A notable event of the year has been the finishing and dedication of the Soldiers' Monument. For many years at intervals the question of a monument has come before the town strongly urged by the members of the Grand Army; but the sentiment of the citizens at large has been against it, partly no doubt on account of the many rather commonplace monuments in various towns and cities; but in the spring of 1913 the demand for a monument was so strong that an appropriation of 140,000 for the purpose was made, and on the ninth of October, 1915, the monument was unveiled and dedicated in the presence of a great crowd of citizens. Although it was fifty years after the close of the Civil War, it was well that the town had waited so long and was thus enabled to erect so fine a memorial to the soldiers who gave their lives for their country. No description of our monument is needed; it stands there in the grounds of the Public Library, under the beautiful willow tree, which seems reaching down to embrace and protect the stalwart young bugler on his spirited horse. The dedicatory exercises have been so well described, and were so well attended, that it is only necessary to recall this happy event in our town annals. Patriotic and inspiring addresses by the Governor of the Commonwealth, by the Chairman of the Board of Selectmen and others, marked the occasion; and the singing of the children, the music by the band, and the bright skies of the lovely autumnal day made it an event to be long remembered.
Within the year a most interesting experiment has been initiated which will have its first trial at the coming spring election, it being what may be called a plan for a Representative Town Meeting. Our voting population now being nearly six times the capacity of our Town Hall, it is obvious that only a small proportion of them can be accommodated at the meetings there. Alfred D. Chandler, Esq., one of our best known citizens, has formulated a plan by which the town is divided into nine precincts, each of which contains approximately 650 voters, who shall vote for twenty-seven of their number to represent them in the town-meetings. All the voters will still be entitled to vote by ballot in elections, but only the town-meeting members may vote on the various measures presented at town-meetings, including appropriations. It is a novel scheme, and its workings will be watched with interest by other large towns. Already there is much interest shown, and a desire to be elected a member of the town-meeting representatives.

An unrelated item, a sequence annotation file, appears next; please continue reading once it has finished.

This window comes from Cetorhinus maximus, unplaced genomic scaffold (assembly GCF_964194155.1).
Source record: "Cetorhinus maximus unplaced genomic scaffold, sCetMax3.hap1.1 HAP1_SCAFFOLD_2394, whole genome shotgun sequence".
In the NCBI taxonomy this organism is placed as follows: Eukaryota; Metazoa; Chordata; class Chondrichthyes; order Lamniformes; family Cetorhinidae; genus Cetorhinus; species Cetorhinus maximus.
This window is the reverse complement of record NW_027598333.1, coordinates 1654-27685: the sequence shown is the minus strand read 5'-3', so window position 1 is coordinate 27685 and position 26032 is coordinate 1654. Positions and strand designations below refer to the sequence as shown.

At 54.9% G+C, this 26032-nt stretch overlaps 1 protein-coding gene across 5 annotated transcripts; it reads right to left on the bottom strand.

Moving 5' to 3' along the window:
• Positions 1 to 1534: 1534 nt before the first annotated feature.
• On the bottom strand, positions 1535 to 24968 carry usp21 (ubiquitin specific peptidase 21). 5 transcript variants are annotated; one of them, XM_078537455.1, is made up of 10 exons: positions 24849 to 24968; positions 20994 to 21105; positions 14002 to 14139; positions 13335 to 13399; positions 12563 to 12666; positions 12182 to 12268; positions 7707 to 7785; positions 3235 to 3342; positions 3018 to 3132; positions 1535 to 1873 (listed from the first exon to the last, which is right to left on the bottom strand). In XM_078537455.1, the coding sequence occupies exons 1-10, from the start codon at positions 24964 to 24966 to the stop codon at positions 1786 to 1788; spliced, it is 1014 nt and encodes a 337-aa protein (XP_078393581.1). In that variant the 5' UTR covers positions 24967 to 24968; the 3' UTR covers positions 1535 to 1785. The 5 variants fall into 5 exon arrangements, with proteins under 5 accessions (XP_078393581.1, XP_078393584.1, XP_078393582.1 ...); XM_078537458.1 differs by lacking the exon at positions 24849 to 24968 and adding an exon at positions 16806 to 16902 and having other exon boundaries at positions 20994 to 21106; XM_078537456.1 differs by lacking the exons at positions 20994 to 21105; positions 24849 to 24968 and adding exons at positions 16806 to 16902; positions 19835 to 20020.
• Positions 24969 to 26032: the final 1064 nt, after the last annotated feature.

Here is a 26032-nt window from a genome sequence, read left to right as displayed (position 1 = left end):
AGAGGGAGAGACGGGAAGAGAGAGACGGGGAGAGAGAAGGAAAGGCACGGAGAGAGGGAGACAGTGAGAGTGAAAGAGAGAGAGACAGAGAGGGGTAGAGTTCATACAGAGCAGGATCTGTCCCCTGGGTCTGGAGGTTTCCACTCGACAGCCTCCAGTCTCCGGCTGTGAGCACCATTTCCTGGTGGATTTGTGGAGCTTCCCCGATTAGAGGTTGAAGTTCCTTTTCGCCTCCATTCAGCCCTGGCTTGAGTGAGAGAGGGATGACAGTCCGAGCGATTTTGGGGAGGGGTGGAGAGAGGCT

It is interesting to note the gradual growth of the business part of our town. Prior to 1857 whatever business was carried on was almost wholly below what is now the bridge in the village. The grocery , the little dry goods store under Lyceum Hall, the Post Office, and blacksmith's shops, were centered in a little group at Brookline Avenue and the beginning of Boylston Street. In 1857 the Coolidges built the store where the S. S. Pierce Company have their large establishment, but for nearly forty years it stood alone without any perceptible increase of business. The widening of Beacon Street, and the beginning of the apartment house growth, made a demand for business, and stores began to be erected about the corner; but the increase within the last five years has been phenomenal. Meanwhile the stores in the village section have been creeping up Washington and Harvard Streets, the large increase in the number of dwelling houses having created a demand for them.
The Harvard Church, or as it was formerly called, the Orthodox Church of Brookline, and the Second Universalist Society of Boston have agreed to worship together. The Harvard Church is building a large addition, and the Parish is by far the largest Protestant society in the town. The Second Unitarian Society is building a well-designed brick church on Charles Street, which will be connected with its present Parish House on Sewall Avenue.
There have been four meetings of the Bay State Historical League, of which our Society is a member, viz: January 16, at Milton; April 10, at South Framingham; June 12, at Plymouth; October 30, at Billerica. These meetings have been attended by one or more delegates from this Society. Your President has attended several of these meetings in past years, and he thinks that our Society should feel happy in having such a pleasant and fitting place to meet in as the Edward Devotion House. The Lynn Historical Society and some others have houses of their own, but most of the societies meet in halls or in the vestries of the churches.
CHARLES H. STEARNS.
January 26, 1916